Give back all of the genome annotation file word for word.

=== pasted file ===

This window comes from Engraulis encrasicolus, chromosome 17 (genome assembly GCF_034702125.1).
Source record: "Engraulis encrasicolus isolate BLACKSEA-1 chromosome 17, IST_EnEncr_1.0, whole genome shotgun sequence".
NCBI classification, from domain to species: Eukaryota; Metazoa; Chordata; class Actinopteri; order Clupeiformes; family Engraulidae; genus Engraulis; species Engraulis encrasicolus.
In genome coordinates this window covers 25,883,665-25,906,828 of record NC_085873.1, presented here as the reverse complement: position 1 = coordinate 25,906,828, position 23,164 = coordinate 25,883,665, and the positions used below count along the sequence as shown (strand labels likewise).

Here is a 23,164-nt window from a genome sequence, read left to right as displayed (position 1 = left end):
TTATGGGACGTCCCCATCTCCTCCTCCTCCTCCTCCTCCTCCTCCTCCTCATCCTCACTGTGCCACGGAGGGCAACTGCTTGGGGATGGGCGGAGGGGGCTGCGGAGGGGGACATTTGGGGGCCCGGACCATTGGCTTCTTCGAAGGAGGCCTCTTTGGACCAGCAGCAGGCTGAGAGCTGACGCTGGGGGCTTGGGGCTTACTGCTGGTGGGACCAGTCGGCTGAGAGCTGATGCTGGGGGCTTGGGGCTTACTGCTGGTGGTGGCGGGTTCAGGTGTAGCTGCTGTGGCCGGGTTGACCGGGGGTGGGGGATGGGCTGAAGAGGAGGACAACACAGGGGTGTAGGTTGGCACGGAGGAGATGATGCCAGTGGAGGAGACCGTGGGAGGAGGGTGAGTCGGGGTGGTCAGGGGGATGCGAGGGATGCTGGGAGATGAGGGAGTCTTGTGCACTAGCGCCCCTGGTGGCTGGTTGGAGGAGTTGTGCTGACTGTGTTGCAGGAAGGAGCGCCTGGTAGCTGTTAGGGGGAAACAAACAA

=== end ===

This window comes from Engraulis encrasicolus, chromosome 17 (genome assembly GCF_034702125.1).
Source record: "Engraulis encrasicolus isolate BLACKSEA-1 chromosome 17, IST_EnEncr_1.0, whole genome shotgun sequence".
NCBI classification, from domain to species: Eukaryota; Metazoa; Chordata; class Actinopteri; order Clupeiformes; family Engraulidae; genus Engraulis; species Engraulis encrasicolus.
In genome coordinates this window covers 25,883,665-25,906,828 of record NC_085873.1, presented here as the reverse complement: position 1 = coordinate 25,906,828, position 23,164 = coordinate 25,883,665, and the positions used below count along the sequence as shown (strand labels likewise).

Here is a 23,164-nt window from a genome sequence, read left to right as displayed (position 1 = left end):
TTATGGGACGTCCCCATCTCCTCCTCCTCCTCCTCCTCCTCCTCCTCCTCATCCTCACTGTGCCACGGAGGGCAACTGCTTGGGGATGGGCGGAGGGGGCTGCGGAGGGGGACATTTGGGGGCCCGGACCATTGGCTTCTTCGAAGGAGGCCTCTTTGGACCAGCAGCAGGCTGAGAGCTGACGCTGGGGGCTTGGGGCTTACTGCTGGTGGGACCAGTCGGCTGAGAGCTGATGCTGGGGGCTTGGGGCTTACTGCTGGTGGTGGCGGGTTCAGGTGTAGCTGCTGTGGCCGGGTTGACCGGGGGTGGGGGATGGGCTGAAGAGGAGGACAACACAGGGGTGTAGGTTGGCACGGAGGAGATGATGCCAGTGGAGGAGACCGTGGGAGGAGGGTGAGTCGGGGTGGTCAGGGGGATGCGAGGGATGCTGGGAGATGAGGGAGTCTTGTGCACTAGCGCCCCTGGTGGCTGGTTGGAGGAGTTGTGCTGACTGTGTTGCAGGAAGGAGCGCCTGGTAGCTGTTAGGGGGAAACAAACAA